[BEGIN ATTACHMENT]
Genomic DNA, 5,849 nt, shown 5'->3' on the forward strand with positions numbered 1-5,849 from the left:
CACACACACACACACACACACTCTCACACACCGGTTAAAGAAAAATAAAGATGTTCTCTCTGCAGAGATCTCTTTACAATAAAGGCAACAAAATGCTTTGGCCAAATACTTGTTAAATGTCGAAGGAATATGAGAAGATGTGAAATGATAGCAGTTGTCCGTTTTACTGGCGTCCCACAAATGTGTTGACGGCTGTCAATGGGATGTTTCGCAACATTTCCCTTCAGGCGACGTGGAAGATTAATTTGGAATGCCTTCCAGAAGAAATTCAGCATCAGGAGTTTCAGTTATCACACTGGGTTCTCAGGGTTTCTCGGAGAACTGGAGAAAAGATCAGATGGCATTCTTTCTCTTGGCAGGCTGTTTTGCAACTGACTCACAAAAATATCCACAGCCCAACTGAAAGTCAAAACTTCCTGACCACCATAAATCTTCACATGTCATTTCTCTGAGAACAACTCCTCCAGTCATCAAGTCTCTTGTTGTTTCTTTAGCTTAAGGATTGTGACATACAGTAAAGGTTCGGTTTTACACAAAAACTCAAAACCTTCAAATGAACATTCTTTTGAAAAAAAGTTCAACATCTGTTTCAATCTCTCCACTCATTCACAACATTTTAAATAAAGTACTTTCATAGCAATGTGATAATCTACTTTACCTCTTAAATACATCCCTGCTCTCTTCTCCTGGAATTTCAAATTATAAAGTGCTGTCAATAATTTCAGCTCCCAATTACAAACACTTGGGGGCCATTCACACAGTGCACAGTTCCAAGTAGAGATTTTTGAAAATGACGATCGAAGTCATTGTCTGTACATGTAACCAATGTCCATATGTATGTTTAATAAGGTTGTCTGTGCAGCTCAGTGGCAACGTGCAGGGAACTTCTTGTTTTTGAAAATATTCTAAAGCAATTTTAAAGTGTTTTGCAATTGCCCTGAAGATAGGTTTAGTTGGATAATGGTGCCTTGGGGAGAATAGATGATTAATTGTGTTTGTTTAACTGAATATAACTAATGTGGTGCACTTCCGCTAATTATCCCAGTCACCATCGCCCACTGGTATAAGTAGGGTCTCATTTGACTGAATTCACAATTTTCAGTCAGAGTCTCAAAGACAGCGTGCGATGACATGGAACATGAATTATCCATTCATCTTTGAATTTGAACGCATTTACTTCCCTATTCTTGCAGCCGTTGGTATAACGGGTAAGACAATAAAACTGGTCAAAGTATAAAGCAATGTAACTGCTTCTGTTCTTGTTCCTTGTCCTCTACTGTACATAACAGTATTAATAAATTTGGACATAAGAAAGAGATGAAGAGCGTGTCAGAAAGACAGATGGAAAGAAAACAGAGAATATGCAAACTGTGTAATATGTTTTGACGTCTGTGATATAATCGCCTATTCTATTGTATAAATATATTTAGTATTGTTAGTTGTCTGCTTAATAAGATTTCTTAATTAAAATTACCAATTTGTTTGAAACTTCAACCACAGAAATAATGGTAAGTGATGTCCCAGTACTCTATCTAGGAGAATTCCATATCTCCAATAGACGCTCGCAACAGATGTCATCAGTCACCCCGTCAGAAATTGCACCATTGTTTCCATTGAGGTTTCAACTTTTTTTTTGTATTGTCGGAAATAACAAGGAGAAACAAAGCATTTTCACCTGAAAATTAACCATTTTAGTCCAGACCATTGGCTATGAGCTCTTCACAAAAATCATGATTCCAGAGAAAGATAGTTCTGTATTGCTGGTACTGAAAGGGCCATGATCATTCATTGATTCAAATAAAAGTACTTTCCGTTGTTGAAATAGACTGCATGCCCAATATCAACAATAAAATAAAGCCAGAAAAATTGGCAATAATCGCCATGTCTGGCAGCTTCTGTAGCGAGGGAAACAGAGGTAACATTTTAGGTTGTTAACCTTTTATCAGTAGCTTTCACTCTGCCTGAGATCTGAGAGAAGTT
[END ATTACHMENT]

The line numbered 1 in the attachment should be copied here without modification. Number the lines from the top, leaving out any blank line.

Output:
Genomic DNA, 5,849 nt, shown 5'->3' on the forward strand with positions numbered 1-5,849 from the left: